The number one piece of gear in a TV news photographer’s professional life is the video camera. So when TV Technology asked camera support, portable light and battery makers what was driving their new products for television news organizations, they pointed to changes in the cameras being used.
Specifically, the word “smaller” came up over and over again. Where there are obvious advantages for a run and gun news photographer to have a smaller, lighter weight camera to carry, there are tradeoffs that can take away some of the capabilities that these news shooters have come to depend on.
MORE POWER TO POWER MORE
A good example of such a tradeoff is in power. In order to build smaller camcorder packages, camera makers have gone to smaller batteries. These may be ample to run a less power-hungry camcorder itself, but what about the portable light, wireless mics and other accessories?
“News photographers were used to these bigger camcorders, which could hold everything, and all of a sudden they’ve got a small camera in their hand,” said Ed Kuhn, vice president of sales at Frezzi in Hawthorne, NJ. “You cannot just put all the stuff on them and go out in the field anymore.”
Anton/Bauer Dionic HC X
In response, Frezzi developed the HH-1, which fastens to the smaller camcorder and not only provides a multi-purpose support bar to attach accessories, but also a 65Wh battery to supply power. It sports a hand grip and can be mounted easily onto the tripod.
“The trend toward smaller camcorders leaves the news photographers with very little on-camera power to handle accessories,” said Vickii Chaffee, general manager - sales and marketing for IDX System Technology, Inc. in Torrance, Calif. “So we have come out with a dual D-tap V-mounting plate that allows you to use the bigger boy batteries, and not only get more hours of run-time from the camera itself, but also to run on-board lights and other pieces of gear.”
IDX’s mounting plate handles voltage conversion to the proper power for the camcorder, and has a pair of taps to plug in accessories. Any of IDX’s V-mount batteries, or those of other manufacturers, can be snapped into the mount.
Paul Dudeck, director of product specialist group for the Americas for Anton/Bauer in Shelton, Conn., pointed out that the need for large batteries is still there for news and other videographers going out on extended assignments. “Where high capacity and weight are concerns, we’ve developed our new Dionic HCX. At 120Wh, you get almost all the power of our Hytron 140 at half the weight.”
Key to bringing this extra power was Anton/Bauer’s collaboration with battery cell maker Sanyo to gain approval for including extra lithium ion cells safely in the DIONIC HCX pack. The new battery provides a fuel gauge to allow photographers to monitor battery usage.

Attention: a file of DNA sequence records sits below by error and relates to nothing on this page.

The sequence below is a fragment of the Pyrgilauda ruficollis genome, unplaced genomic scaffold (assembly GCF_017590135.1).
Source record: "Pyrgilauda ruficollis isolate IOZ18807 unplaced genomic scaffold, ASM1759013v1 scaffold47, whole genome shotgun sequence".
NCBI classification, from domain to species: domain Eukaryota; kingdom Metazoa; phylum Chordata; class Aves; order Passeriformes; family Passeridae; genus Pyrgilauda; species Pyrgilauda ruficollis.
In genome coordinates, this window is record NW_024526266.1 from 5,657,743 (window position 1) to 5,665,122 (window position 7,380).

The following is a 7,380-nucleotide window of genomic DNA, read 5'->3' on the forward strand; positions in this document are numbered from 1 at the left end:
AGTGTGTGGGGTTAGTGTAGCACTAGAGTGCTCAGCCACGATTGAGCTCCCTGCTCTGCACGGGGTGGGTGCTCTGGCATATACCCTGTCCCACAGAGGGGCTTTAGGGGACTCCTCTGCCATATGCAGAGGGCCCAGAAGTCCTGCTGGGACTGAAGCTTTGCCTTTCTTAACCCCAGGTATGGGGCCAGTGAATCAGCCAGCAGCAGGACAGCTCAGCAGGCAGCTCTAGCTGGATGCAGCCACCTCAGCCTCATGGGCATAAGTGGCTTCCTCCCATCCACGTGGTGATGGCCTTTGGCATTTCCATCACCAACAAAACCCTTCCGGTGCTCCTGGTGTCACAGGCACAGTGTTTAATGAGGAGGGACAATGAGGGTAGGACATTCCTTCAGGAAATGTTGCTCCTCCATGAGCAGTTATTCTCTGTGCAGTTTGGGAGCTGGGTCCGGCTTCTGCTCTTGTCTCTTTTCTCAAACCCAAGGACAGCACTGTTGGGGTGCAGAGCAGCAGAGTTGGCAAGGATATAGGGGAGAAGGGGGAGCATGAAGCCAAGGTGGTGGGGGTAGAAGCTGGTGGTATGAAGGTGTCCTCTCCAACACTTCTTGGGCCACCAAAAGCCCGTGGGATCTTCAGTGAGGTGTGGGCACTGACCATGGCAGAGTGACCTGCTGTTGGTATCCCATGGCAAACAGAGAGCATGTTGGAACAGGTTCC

LIGHTING THE WAY
New camera technology has not only allowed manufacturers to make camcorders smaller, but also more sensitive to light, which is changing the business of lighting.
“Because we're in an era where cameras are getting so good in low light that you can walk into a room and not have to fully light the space, you can get your basic exposure with the ambient light,” said Duane Sherwood, director of communications at Lowel Light in Hauppage, NY. “Then you can just add a little frontal fill for cosmetic reasons, to create a little depth, a little bit of contrast between the person and the background.”
Relying on ambient light can mean working with unpredictable color temperatures, with daylight, fluorescent and tungsten sources. “So we developed the Lowel Blender, a compact and bright LED fixture, powered off AC or various camcorder batteries, that has two sets, twin sets of LEDs, one daylight, one tungsten. Each set of LEDs has its own rotary dimmer on the back, so you can go into a room, set your camera up, turn on your light, and then just dial in the right mix of daylight and tungsten.”
Frezzi has long offered its Mini-Fill portable lighting fixture with tungsten and HMI modules, and has now added LED capability to the fixture. “For people who want LED, they simply change the bulb and they’ve got technology that’s dimmable,” said Kuhn. “And if they want tungsten, they’ve got a tungsten lamp. That’s what makes the mini-fill one of the best choices out there, because instead of being just one type of light, it’s futureproof. As technology changes, the mini-fill is just a bulb change away from the latest technology.”
Anton/Bauer’s venerable UltraLight on-camera fixture has a removable head module which now has a new light option. “You can literally change from a tungsten light to an LED, to an HMI, within 3 seconds each, just by pulling the head module off and replacing it,” said Anton/Bauer’s Dudeck, who adds that sister company Litepanels developed a special LED light module for A/B.
Vinten Vision Blue
IDX’s lighting solution for ENG photographers is the IDX X5-Lite, according to Chaffee. “It provides a lot of light from 50 Watts of power, with excellent color temperature, and it operates with minimal heat,” she said. “The X5-Lite has a built-in dimmer to provide adjustment from 100 percent to zero, and is flicker and noise free.” A one-touch hot shoe allows the X5-Lite to be easily and quickly connected to a wide range of cameras via slide-shoe or thread mount.”
Not only are the news photogs’ cameras getting smaller, but they’re all high-definition, which requires special attention to lighting. “All that detail, all that excruciating detail, every line, every pore, every shadow, every mark on the face, comes through on HD,” said Scott Stuekle, sales and public relations manager at Kino Flo, in Burbank, Calif. His company has a light, originally developed for the motion picture industry, that’s finding its way into news photographer’s light kits to soften the look of HD on faces.